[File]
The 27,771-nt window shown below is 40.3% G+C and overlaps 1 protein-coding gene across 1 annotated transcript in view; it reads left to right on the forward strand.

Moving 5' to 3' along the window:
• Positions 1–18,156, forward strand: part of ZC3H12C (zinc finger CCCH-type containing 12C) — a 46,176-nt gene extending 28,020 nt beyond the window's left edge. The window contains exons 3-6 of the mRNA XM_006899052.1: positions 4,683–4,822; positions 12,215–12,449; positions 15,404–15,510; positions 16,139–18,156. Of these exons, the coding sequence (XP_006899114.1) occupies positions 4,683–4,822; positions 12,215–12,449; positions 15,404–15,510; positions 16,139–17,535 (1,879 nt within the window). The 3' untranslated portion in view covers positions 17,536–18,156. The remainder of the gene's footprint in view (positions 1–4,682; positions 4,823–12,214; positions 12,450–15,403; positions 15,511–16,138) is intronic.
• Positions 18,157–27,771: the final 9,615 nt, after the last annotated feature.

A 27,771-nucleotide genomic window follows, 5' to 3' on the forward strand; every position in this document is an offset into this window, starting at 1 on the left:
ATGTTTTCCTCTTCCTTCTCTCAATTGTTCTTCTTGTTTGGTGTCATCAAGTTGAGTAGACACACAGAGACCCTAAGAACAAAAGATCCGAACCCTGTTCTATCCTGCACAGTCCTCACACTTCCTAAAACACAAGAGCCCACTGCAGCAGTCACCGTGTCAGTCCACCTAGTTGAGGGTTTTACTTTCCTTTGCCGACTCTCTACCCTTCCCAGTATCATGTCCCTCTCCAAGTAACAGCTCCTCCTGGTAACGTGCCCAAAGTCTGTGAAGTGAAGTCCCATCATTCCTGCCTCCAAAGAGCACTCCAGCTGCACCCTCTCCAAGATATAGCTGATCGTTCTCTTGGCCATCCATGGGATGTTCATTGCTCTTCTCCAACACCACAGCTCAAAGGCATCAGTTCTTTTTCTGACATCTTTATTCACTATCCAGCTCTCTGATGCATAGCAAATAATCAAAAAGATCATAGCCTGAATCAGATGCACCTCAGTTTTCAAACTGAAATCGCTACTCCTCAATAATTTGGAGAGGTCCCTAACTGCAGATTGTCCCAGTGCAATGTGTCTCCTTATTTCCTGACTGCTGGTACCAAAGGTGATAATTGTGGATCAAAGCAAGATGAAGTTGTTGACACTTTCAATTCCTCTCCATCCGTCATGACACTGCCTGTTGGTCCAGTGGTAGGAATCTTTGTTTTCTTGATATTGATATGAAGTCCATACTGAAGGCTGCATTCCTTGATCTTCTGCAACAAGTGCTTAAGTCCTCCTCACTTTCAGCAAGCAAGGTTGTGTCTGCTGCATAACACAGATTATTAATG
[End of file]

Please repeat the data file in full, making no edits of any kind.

The 27,771-nt window shown below is 40.3% G+C and overlaps 1 protein-coding gene across 1 annotated transcript in view; it reads left to right on the forward strand.

Moving 5' to 3' along the window:
• Positions 1–18,156, forward strand: part of ZC3H12C (zinc finger CCCH-type containing 12C) — a 46,176-nt gene extending 28,020 nt beyond the window's left edge. The window contains exons 3-6 of the mRNA XM_006899052.1: positions 4,683–4,822; positions 12,215–12,449; positions 15,404–15,510; positions 16,139–18,156. Of these exons, the coding sequence (XP_006899114.1) occupies positions 4,683–4,822; positions 12,215–12,449; positions 15,404–15,510; positions 16,139–17,535 (1,879 nt within the window). The 3' untranslated portion in view covers positions 17,536–18,156. The remainder of the gene's footprint in view (positions 1–4,682; positions 4,823–12,214; positions 12,450–15,403; positions 15,511–16,138) is intronic.
• Positions 18,157–27,771: the final 9,615 nt, after the last annotated feature.

A 27,771-nucleotide genomic window follows, 5' to 3' on the forward strand; every position in this document is an offset into this window, starting at 1 on the left:
ATGTTTTCCTCTTCCTTCTCTCAATTGTTCTTCTTGTTTGGTGTCATCAAGTTGAGTAGACACACAGAGACCCTAAGAACAAAAGATCCGAACCCTGTTCTATCCTGCACAGTCCTCACACTTCCTAAAACACAAGAGCCCACTGCAGCAGTCACCGTGTCAGTCCACCTAGTTGAGGGTTTTACTTTCCTTTGCCGACTCTCTACCCTTCCCAGTATCATGTCCCTCTCCAAGTAACAGCTCCTCCTGGTAACGTGCCCAAAGTCTGTGAAGTGAAGTCCCATCATTCCTGCCTCCAAAGAGCACTCCAGCTGCACCCTCTCCAAGATATAGCTGATCGTTCTCTTGGCCATCCATGGGATGTTCATTGCTCTTCTCCAACACCACAGCTCAAAGGCATCAGTTCTTTTTCTGACATCTTTATTCACTATCCAGCTCTCTGATGCATAGCAAATAATCAAAAAGATCATAGCCTGAATCAGATGCACCTCAGTTTTCAAACTGAAATCGCTACTCCTCAATAATTTGGAGAGGTCCCTAACTGCAGATTGTCCCAGTGCAATGTGTCTCCTTATTTCCTGACTGCTGGTACCAAAGGTGATAATTGTGGATCAAAGCAAGATGAAGTTGTTGACACTTTCAATTCCTCTCCATCCGTCATGACACTGCCTGTTGGTCCAGTGGTAGGAATCTTTGTTTTCTTGATATTGATATGAAGTCCATACTGAAGGCTGCATTCCTTGATCTTCTGCAACAAGTGCTTAAGTCCTCCTCACTTTCAGCAAGCAAGGTTGTGTCTGCTGCATAACACAGATTATTAATG